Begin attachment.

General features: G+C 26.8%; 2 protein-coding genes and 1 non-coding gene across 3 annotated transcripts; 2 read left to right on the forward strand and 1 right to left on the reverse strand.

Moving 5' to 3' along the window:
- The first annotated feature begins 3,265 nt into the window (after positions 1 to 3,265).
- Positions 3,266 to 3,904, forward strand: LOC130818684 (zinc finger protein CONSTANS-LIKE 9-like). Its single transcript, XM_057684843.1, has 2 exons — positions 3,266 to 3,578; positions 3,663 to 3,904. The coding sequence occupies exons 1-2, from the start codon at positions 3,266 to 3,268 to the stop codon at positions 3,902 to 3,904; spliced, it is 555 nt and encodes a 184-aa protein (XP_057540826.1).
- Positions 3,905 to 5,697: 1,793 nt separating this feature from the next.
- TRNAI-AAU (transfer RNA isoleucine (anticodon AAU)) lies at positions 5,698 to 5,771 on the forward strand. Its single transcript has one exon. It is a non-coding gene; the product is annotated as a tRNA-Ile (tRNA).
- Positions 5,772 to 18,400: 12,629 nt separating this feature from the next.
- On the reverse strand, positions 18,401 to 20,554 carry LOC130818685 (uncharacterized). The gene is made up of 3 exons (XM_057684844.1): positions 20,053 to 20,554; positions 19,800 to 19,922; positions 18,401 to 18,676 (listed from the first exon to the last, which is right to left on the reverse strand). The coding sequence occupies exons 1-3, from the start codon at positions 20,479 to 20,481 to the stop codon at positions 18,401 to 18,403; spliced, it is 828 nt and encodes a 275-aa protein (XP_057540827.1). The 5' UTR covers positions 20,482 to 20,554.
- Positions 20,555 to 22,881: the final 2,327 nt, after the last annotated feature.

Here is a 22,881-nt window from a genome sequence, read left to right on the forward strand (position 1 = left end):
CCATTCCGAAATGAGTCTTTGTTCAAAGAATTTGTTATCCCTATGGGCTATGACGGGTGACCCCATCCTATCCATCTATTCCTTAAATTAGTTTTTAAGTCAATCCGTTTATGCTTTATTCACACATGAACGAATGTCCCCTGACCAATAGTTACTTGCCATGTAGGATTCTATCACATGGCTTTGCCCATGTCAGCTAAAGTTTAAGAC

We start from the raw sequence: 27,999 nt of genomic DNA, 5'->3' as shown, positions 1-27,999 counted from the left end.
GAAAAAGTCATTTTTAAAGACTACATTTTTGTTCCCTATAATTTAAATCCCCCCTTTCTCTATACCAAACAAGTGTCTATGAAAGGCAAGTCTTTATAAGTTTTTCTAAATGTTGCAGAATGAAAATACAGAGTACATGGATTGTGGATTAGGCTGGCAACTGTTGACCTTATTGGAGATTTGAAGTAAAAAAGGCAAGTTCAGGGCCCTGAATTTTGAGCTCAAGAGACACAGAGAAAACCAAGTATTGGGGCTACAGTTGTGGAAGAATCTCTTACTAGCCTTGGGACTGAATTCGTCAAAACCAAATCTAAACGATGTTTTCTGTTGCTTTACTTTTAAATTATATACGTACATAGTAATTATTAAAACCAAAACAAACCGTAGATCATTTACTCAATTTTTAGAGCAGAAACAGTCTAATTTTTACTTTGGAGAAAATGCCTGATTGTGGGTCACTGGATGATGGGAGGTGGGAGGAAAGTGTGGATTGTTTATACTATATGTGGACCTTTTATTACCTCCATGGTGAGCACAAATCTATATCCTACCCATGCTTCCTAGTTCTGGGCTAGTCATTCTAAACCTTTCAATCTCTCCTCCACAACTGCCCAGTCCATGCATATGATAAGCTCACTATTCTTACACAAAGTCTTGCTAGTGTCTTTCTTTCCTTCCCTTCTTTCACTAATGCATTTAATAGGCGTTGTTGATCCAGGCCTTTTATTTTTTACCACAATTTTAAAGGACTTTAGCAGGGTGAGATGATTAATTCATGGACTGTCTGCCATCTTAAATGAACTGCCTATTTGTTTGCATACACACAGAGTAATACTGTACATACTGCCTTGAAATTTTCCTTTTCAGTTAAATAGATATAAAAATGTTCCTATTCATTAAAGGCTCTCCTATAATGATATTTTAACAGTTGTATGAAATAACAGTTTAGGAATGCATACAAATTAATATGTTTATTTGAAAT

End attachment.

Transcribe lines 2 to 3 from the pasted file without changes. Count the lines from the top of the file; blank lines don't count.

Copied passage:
Moving 5' to 3' along the window:
- The first annotated feature begins 3,265 nt into the window (after positions 1 to 3,265).